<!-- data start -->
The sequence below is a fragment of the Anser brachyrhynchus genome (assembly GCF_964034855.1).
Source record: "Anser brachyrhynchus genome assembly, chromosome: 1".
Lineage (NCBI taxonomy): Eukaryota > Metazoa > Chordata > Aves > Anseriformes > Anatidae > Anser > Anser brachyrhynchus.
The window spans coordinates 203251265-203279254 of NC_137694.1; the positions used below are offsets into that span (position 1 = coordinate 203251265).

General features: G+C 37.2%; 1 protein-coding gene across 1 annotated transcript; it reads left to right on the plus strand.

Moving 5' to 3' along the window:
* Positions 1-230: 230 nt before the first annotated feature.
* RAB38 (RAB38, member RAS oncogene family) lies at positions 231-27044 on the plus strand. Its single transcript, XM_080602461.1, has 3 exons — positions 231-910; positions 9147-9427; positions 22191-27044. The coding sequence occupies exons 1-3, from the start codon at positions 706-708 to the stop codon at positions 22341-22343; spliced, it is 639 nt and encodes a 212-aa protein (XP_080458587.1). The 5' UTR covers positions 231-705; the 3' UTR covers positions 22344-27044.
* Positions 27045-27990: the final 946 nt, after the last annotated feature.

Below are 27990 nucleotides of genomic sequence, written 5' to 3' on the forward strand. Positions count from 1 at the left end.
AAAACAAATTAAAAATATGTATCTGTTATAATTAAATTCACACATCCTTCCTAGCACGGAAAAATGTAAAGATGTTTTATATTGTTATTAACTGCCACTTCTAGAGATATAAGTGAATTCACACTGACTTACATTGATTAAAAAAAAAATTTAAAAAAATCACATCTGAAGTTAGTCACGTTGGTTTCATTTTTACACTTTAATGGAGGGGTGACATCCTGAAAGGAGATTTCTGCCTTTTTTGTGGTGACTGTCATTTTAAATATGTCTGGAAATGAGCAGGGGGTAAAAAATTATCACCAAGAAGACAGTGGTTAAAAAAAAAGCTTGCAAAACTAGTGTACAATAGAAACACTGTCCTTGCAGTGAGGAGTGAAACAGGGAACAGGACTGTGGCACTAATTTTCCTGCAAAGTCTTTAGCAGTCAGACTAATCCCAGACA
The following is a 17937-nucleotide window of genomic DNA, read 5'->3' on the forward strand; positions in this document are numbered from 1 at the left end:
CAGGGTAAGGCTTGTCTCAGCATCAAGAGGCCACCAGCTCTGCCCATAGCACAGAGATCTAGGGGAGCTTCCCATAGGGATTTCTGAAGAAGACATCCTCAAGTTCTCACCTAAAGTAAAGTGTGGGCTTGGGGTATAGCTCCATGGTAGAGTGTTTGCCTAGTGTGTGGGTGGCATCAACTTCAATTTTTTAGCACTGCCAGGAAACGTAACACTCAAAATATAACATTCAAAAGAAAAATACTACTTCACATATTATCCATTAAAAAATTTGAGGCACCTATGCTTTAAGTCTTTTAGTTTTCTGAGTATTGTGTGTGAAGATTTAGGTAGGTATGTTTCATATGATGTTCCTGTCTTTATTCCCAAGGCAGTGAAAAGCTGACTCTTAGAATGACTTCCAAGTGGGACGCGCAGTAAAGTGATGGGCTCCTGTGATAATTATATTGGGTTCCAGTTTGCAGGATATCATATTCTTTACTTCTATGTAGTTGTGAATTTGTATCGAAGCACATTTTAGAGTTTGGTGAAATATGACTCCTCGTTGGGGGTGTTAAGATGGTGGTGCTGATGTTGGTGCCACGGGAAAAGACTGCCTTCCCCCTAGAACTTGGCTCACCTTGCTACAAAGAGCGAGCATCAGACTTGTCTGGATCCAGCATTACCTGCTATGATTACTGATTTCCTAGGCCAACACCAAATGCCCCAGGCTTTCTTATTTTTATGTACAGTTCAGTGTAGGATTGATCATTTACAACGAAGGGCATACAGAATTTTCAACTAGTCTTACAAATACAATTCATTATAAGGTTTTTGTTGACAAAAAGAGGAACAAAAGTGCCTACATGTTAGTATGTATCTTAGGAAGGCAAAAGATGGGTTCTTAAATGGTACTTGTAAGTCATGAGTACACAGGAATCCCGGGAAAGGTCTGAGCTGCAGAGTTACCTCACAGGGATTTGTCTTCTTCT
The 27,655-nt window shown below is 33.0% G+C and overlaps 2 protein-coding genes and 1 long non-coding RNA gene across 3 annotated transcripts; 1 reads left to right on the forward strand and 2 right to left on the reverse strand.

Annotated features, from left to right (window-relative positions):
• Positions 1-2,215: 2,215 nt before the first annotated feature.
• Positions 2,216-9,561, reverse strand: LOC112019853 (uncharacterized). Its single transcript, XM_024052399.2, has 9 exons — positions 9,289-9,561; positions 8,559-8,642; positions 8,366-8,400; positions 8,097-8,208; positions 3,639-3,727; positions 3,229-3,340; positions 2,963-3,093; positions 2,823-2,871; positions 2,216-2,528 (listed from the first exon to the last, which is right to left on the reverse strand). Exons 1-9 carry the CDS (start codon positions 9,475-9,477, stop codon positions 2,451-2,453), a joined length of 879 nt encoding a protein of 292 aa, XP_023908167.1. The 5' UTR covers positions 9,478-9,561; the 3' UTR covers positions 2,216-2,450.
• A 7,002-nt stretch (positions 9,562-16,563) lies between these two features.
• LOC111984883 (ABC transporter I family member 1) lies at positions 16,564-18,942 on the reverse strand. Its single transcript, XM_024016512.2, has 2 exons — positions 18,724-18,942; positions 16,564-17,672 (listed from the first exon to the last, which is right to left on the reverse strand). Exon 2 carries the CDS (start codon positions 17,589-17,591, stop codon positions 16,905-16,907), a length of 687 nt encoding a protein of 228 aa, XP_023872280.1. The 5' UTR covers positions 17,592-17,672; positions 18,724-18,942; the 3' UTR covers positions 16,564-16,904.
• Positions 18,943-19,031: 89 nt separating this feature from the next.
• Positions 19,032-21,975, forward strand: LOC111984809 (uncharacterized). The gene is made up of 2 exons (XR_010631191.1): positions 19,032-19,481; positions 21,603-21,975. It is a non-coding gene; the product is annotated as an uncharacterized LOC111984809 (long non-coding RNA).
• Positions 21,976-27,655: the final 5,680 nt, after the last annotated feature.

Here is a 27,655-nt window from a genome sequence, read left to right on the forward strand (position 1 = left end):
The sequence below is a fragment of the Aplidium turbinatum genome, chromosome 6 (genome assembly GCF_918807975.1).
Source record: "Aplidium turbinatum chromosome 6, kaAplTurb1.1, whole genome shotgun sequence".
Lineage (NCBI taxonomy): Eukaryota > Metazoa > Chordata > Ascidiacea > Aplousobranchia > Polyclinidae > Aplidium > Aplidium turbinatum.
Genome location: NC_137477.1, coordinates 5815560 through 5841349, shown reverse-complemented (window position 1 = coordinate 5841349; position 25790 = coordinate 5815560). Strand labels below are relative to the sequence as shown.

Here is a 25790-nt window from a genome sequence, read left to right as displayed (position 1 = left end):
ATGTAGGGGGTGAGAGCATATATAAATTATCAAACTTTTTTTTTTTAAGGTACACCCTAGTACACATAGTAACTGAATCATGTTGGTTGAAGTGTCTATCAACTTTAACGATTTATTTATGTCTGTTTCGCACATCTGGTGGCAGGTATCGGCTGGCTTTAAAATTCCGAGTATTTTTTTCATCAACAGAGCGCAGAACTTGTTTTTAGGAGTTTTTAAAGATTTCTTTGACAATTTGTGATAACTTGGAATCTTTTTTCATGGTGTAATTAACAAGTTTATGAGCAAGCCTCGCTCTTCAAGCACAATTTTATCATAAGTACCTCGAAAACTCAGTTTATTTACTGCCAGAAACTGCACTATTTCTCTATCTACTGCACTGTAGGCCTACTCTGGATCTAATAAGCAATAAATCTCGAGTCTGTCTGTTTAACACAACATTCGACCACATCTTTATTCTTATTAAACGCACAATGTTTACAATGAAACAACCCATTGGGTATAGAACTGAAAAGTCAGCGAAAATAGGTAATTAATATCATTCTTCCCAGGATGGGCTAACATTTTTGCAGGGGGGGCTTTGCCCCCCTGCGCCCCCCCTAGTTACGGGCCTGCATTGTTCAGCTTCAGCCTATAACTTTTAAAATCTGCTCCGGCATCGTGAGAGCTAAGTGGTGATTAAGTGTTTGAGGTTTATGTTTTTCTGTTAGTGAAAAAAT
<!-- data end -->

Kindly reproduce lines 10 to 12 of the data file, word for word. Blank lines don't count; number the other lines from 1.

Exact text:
Below are 27990 nucleotides of genomic sequence, written 5' to 3' on the forward strand. Positions count from 1 at the left end.
AAAACAAATTAAAAATATGTATCTGTTATAATTAAATTCACACATCCTTCCTAGCACGGAAAAATGTAAAGATGTTTTATATTGTTATTAACTGCCACTTCTAGAGATATAAGTGAATTCACACTGACTTACATTGATTAAAAAAAAAATTTAAAAAAATCACATCTGAAGTTAGTCACGTTGGTTTCATTTTTACACTTTAATGGAGGGGTGACATCCTGAAAGGAGATTTCTGCCTTTTTTGTGGTGACTGTCATTTTAAATATGTCTGGAAATGAGCAGGGGGTAAAAAATTATCACCAAGAAGACAGTGGTTAAAAAAAAAGCTTGCAAAACTAGTGTACAATAGAAACACTGTCCTTGCAGTGAGGAGTGAAACAGGGAACAGGACTGTGGCACTAATTTTCCTGCAAAGTCTTTAGCAGTCAGACTAATCCCAGACA
The following is a 17937-nucleotide window of genomic DNA, read 5'->3' on the forward strand; positions in this document are numbered from 1 at the left end: